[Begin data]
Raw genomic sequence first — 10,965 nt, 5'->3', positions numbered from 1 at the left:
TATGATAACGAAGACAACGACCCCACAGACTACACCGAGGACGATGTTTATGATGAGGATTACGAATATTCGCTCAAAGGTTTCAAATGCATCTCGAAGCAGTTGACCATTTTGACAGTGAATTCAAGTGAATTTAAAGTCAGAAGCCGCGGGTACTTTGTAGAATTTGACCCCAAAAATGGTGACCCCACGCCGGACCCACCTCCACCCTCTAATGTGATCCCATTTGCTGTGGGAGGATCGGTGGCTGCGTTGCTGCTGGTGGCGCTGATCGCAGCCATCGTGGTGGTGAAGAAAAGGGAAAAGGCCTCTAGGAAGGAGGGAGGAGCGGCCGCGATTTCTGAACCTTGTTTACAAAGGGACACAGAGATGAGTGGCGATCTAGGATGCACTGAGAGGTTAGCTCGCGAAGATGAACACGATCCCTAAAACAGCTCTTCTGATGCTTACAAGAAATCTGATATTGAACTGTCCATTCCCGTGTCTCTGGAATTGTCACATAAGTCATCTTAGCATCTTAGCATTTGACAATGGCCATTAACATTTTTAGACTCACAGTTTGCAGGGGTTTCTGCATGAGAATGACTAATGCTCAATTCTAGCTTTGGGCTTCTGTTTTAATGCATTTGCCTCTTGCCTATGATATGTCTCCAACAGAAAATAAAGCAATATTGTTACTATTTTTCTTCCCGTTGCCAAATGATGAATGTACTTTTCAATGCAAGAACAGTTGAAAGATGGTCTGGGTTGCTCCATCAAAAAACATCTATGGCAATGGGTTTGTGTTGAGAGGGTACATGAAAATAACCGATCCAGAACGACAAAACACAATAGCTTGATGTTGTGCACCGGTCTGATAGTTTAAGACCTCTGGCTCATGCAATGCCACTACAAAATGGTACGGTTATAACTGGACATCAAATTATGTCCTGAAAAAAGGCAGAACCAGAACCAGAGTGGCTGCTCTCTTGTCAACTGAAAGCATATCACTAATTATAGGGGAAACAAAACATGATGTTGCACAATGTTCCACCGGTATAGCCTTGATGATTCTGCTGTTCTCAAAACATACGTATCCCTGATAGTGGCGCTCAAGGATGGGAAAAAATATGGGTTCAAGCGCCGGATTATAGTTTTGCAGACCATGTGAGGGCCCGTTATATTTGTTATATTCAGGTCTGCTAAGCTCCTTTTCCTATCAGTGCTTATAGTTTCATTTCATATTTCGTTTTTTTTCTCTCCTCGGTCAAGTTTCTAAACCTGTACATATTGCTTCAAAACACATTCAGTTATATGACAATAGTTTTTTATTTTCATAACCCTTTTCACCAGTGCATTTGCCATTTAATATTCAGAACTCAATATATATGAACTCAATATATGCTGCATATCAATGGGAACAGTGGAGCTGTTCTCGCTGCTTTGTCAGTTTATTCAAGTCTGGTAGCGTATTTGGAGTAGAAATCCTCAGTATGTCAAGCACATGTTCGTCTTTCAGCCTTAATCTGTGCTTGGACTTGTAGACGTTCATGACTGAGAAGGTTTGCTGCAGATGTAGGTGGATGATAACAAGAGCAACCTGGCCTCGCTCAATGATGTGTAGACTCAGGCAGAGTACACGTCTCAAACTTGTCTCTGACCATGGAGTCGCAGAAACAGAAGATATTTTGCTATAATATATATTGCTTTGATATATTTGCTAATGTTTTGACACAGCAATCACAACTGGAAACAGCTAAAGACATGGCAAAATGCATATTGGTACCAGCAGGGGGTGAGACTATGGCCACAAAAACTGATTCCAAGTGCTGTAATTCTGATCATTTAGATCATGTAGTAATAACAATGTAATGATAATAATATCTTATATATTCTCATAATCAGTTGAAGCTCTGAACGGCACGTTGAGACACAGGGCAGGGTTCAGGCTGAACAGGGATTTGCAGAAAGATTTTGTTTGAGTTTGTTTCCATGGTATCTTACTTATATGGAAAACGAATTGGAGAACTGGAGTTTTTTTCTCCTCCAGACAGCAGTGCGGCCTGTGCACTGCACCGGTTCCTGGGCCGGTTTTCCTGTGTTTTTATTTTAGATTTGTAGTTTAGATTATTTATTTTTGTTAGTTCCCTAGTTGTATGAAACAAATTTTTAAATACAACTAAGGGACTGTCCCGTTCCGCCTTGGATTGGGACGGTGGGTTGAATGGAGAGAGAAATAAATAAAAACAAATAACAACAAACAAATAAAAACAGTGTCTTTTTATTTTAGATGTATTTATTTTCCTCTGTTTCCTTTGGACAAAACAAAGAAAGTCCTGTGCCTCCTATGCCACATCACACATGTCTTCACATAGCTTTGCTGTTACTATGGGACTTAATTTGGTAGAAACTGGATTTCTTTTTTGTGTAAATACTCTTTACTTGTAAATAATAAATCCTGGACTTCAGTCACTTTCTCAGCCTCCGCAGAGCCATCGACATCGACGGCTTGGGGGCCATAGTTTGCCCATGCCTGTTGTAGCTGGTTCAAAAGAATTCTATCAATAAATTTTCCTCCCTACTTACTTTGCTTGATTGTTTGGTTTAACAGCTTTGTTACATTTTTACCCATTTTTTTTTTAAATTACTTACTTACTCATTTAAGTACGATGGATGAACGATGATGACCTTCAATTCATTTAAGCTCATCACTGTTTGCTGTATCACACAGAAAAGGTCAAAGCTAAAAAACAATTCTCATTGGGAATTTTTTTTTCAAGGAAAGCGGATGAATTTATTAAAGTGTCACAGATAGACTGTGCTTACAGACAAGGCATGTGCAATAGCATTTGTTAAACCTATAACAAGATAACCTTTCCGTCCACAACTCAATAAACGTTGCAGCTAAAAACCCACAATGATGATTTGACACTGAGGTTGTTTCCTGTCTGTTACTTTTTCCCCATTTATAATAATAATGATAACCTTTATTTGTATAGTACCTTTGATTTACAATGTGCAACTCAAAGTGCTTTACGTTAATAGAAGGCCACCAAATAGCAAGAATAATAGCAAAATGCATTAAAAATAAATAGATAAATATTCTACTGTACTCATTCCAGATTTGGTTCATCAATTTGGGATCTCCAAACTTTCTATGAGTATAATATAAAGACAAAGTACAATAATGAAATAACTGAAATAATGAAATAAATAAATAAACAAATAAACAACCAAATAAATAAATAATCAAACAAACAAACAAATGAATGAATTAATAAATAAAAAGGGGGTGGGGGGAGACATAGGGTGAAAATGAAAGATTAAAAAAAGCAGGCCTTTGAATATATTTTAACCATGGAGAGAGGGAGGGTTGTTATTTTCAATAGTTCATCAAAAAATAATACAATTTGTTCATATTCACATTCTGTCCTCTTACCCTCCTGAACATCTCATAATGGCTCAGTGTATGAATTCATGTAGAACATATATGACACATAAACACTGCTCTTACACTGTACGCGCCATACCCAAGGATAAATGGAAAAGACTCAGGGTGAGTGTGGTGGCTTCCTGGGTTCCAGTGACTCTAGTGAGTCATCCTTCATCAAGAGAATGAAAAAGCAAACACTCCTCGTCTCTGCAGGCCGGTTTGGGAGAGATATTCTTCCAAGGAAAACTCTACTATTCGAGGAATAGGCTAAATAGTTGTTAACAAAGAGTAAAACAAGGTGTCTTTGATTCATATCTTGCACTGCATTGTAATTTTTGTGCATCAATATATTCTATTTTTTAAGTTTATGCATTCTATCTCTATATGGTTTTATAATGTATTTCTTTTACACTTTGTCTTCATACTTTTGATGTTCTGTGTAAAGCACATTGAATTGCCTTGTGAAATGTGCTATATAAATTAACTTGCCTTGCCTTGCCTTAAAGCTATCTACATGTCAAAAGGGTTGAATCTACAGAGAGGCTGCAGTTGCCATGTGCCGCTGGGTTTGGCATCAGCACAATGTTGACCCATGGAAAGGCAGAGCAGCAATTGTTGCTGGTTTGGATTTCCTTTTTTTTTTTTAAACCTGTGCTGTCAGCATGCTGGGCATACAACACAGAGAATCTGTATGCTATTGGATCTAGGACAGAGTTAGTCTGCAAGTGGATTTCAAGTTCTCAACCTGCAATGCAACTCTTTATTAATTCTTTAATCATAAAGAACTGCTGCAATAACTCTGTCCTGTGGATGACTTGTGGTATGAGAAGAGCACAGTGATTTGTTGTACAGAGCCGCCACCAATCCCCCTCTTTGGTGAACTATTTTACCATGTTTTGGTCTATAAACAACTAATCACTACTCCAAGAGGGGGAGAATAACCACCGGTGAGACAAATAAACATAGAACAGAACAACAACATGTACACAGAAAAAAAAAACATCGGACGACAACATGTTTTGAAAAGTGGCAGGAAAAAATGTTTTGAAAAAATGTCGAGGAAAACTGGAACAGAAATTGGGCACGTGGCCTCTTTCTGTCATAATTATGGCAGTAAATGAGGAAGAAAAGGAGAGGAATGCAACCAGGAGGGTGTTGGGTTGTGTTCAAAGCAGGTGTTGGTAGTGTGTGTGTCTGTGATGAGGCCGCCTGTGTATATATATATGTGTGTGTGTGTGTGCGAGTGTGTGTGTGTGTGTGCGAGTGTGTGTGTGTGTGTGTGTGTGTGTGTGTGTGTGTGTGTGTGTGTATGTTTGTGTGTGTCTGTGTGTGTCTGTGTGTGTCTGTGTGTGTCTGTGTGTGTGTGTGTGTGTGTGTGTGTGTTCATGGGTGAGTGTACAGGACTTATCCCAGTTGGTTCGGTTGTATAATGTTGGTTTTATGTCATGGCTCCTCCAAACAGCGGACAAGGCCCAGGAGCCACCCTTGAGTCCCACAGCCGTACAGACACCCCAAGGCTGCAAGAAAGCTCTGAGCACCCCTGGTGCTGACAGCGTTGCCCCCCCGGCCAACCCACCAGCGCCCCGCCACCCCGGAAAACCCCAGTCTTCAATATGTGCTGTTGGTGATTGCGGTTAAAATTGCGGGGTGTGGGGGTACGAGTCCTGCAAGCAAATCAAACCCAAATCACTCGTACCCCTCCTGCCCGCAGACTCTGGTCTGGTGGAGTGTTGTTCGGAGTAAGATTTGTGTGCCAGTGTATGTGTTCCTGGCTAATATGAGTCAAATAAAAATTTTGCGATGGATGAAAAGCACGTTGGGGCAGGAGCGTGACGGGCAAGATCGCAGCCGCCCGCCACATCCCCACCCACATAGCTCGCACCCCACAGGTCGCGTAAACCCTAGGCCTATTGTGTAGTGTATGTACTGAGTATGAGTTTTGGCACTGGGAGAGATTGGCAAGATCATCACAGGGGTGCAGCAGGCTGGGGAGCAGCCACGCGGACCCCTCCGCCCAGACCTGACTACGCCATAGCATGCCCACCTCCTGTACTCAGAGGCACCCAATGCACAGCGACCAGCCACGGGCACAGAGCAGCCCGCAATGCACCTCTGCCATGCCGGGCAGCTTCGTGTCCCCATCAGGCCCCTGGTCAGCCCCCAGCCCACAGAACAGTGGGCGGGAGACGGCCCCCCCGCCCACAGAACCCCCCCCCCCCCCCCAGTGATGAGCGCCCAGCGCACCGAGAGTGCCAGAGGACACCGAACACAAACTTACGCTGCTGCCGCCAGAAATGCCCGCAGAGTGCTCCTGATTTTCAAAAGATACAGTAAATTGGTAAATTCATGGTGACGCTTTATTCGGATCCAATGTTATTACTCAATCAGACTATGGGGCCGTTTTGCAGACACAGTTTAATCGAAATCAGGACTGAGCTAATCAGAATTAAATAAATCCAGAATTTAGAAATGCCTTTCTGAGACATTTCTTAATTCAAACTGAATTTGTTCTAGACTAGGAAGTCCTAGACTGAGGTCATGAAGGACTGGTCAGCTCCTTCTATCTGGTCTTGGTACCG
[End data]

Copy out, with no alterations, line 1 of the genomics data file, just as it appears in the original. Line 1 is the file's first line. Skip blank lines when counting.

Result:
Raw genomic sequence first — 10,965 nt, 5'->3', positions numbered from 1 at the left: